Michael Fienen, Director of Web Marketing, Pittsburg State University


My Notes

– in 2000 we were wild, do it
– in 2010 we have committees, brand guides, hurdles
– now we’re normalized: dilution
– jquery, 960gs, cms all dilute technology
– we are creating industry homogeny

Centerpieces have 3 things

– visual
– informational
– story tellers
– (caotic one)

– They lack something: they’re not actionable

– people dont click on them
– new roi: relying on insignificance
– but it takes effort to fix it
– but with analytics we can make a difference

– smsu centerpiece has calls to action

– you need to measure
– you need to set goals
– get rid of old conventions; need to inovate
– this requires new standards

– first impressions are important
– standout
– its not enough to keep up

See PatternTap for design ideas

One Map To Rule Them All


What good is a map that you can zoom, click, stretch and interact with if you can’t take it with you? You know where the lecture hall is, but how do you get there on your bike? Let’s ask the visitor in the parking lot how cool your map is when they are trying to find the admissions office. Maps are now used everywhere and growing in popularity. Can your map keep up? This session explores how to use the new Google Maps V3 API to make all your map dreams come true — including the one where you’re the campus hero for the stellar new iPhone/Android application. One map that just works everywhere. Based on experiences with the Missouri State Map.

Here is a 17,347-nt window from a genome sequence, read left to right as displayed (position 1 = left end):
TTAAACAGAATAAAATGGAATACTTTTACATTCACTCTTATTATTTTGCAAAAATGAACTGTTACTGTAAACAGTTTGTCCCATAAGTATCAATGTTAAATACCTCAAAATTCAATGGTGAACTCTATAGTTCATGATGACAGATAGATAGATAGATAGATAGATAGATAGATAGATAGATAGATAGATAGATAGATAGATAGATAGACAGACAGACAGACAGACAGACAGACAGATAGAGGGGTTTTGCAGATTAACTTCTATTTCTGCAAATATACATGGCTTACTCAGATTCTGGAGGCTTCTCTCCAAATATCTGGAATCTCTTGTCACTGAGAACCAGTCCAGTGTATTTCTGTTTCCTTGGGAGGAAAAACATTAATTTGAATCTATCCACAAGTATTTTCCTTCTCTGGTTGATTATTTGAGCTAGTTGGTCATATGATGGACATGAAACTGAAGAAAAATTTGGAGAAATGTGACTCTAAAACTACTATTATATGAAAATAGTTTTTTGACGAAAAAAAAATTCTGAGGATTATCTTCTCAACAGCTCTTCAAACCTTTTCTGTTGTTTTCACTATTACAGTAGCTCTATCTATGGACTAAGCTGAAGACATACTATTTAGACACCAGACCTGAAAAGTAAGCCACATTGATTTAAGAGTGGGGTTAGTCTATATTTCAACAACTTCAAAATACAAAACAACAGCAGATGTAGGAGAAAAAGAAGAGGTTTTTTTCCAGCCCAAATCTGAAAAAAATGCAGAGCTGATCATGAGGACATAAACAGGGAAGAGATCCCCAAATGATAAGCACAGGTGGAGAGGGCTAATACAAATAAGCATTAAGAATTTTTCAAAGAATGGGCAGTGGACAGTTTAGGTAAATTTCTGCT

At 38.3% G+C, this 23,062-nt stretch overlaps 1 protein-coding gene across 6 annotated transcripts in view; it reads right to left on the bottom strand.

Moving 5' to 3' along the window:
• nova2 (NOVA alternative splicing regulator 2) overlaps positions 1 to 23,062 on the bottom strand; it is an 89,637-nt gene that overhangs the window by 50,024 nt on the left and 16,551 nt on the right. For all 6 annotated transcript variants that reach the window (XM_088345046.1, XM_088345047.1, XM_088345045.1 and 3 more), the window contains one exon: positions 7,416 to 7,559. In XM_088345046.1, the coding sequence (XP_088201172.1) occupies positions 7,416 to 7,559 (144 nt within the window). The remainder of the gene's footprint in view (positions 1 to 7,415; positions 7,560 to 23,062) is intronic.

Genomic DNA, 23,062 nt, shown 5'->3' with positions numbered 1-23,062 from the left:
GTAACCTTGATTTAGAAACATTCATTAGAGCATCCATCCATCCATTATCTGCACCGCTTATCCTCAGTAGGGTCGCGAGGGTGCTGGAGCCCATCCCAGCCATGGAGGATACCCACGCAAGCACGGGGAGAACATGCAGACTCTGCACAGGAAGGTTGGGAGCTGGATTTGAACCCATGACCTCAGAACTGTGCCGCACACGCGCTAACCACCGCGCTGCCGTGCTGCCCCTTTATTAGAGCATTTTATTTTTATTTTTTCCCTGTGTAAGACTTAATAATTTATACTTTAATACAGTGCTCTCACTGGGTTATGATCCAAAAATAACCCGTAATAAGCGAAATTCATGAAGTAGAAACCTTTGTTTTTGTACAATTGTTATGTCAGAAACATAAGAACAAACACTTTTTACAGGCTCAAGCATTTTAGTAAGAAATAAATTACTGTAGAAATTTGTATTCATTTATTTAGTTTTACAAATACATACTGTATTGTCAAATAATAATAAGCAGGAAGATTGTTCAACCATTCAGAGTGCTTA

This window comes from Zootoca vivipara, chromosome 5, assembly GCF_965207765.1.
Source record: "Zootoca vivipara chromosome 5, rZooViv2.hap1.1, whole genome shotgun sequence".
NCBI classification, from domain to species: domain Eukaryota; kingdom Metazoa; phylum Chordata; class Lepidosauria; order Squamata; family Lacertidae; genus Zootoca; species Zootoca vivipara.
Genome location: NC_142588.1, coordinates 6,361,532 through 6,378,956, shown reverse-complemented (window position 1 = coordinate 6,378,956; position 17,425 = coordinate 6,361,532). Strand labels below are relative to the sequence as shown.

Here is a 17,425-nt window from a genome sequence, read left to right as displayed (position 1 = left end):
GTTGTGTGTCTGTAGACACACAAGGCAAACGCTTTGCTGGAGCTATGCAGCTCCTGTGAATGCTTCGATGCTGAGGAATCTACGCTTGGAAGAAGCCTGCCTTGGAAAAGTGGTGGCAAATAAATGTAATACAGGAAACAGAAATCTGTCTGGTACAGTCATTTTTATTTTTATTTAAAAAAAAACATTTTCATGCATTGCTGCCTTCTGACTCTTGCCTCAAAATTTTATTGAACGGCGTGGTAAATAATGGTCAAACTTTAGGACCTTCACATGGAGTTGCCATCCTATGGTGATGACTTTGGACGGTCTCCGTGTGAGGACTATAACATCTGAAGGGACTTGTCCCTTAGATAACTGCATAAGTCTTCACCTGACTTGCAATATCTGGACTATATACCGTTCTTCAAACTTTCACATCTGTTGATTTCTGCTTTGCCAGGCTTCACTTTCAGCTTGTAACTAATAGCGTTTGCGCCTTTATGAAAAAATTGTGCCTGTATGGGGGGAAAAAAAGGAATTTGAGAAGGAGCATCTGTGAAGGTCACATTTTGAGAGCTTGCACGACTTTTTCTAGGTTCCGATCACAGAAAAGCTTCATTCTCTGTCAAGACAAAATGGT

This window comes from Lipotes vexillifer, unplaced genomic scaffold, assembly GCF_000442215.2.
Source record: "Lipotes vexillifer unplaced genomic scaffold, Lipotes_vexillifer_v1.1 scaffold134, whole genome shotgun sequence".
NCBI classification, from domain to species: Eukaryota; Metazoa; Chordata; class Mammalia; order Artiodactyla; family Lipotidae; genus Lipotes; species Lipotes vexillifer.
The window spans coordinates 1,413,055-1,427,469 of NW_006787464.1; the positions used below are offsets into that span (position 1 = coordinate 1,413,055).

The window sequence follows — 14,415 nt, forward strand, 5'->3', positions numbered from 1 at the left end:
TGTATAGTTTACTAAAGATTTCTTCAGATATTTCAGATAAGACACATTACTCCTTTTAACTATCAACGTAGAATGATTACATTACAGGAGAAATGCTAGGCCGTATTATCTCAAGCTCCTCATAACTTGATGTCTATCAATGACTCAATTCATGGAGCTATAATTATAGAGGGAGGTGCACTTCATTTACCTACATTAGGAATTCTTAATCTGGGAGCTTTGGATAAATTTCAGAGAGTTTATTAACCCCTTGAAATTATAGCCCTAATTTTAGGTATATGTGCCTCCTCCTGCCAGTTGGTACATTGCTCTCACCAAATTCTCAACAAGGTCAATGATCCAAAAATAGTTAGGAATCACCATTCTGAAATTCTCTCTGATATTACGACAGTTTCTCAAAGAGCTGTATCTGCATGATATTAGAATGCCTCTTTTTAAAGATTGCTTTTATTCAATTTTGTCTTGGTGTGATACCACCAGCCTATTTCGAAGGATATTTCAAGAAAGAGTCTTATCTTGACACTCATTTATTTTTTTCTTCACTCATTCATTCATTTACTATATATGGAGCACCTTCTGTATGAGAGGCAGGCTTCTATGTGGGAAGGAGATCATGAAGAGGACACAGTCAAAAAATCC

Chad Killingsworth, Missouri State University


My Notes

Users have low tollerence for out of date maps.

They want to interact, but they don’t want too much information.

Don’t reinvent the wheel: google maps is already there.

All your maps should match.

Customize the map with markers.

He uses Google maps api v3. It’s designed for mobile devices.

KML layers: xml doc to maintain cool maps: from Google Earth, polyicon tool, click the edges, copy paste to KML.

Maps need to be mobile.

Make it familiar to the user. Keep brand and extras small, and maximize the map.

Student workers can make KML – it’s tedious work.

Make hybrid application: make a basic app first, embed a browser, point the browser to the map.

– avoid extra javascript libraries
– compress your javascript
– use HTML5 local storage (cache-manifest)
– use google page speed (firefox add-on)

General Session with Steve Krug and Notes On “Don’t Make Me Think”

Keynote at HighEdWeb 2010

Steve Krug (pronounced “kroog”) is best known as the author of “Don’t Make Me Think: A Common Sense Approach to Web Usability,” now in its second edition with over 200,000 copies in print.

His new book, “Rocket Surgery Made Easy: The Do-It-Yourself Guide to Finding and Fixing Usability Problems,” explains how everyone can-and should-be doing their own usability testing.

His books are based on 20 years of experience as a usability consultant for a wide variety of clients like Apple, Bloomberg.com, Lexus.com, NPR, the International Monetary Fund, and many others. His consulting firm, Advanced Common Sense (“just me and a few well-placed mirrors”) is based in Chestnut Hill, MA.

He currently spends most of his time teaching usability workshops, consulting, and watching old movies.


My Notes

The following are my thoughts on Steve Krug’s book, “Don’t Make Me Think: A Common Sense Approach to Web Usability.” Steve was a keynote speaker at HighEdWeb 2010 and he touched on a few points in this book and his new book, “Rocket Surgery Made Easy: The Do-It-Yourself Guide to Finding and Fixing Usability Problems.”